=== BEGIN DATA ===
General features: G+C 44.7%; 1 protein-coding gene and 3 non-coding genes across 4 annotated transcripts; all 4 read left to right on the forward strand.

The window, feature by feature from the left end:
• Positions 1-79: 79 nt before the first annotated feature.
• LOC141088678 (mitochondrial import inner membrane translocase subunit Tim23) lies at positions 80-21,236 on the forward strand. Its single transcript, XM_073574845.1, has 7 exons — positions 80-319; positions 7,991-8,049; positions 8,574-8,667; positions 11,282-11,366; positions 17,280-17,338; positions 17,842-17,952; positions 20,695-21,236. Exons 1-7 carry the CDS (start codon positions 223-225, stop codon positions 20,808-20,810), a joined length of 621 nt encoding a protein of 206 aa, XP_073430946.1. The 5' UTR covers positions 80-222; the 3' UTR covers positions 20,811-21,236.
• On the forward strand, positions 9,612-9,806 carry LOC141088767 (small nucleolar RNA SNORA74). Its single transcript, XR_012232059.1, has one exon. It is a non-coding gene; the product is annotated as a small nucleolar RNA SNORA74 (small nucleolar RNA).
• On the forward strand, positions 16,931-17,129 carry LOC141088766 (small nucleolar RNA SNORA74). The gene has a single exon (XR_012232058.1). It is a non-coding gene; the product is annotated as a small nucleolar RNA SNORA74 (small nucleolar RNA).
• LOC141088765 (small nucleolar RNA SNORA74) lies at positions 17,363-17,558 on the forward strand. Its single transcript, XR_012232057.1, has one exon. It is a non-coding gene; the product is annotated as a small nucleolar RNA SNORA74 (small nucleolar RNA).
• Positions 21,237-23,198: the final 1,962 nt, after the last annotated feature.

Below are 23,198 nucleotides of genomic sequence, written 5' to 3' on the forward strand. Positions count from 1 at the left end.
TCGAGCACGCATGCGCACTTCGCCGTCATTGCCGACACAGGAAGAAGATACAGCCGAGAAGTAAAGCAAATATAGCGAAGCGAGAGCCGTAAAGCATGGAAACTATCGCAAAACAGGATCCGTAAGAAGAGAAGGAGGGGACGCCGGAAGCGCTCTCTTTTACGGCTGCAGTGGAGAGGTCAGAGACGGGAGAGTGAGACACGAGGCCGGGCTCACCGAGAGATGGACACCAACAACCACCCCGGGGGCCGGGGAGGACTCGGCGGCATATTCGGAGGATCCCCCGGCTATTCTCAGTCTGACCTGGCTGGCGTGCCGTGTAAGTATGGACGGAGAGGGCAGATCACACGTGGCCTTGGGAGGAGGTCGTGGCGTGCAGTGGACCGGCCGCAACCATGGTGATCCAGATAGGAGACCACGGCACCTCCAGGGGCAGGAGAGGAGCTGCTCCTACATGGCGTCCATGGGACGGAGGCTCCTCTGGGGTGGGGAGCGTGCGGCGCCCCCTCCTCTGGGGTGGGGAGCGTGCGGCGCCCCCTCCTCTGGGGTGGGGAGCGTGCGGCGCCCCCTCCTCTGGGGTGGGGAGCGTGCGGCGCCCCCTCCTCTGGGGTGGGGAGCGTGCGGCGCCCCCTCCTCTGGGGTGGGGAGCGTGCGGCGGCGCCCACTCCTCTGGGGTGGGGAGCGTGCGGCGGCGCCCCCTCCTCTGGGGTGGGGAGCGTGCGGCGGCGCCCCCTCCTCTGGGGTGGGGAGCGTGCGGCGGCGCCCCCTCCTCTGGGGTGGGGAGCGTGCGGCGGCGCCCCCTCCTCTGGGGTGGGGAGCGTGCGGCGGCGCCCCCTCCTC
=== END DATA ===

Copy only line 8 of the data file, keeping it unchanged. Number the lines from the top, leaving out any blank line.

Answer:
• Positions 21,237-23,198: the final 1,962 nt, after the last annotated feature.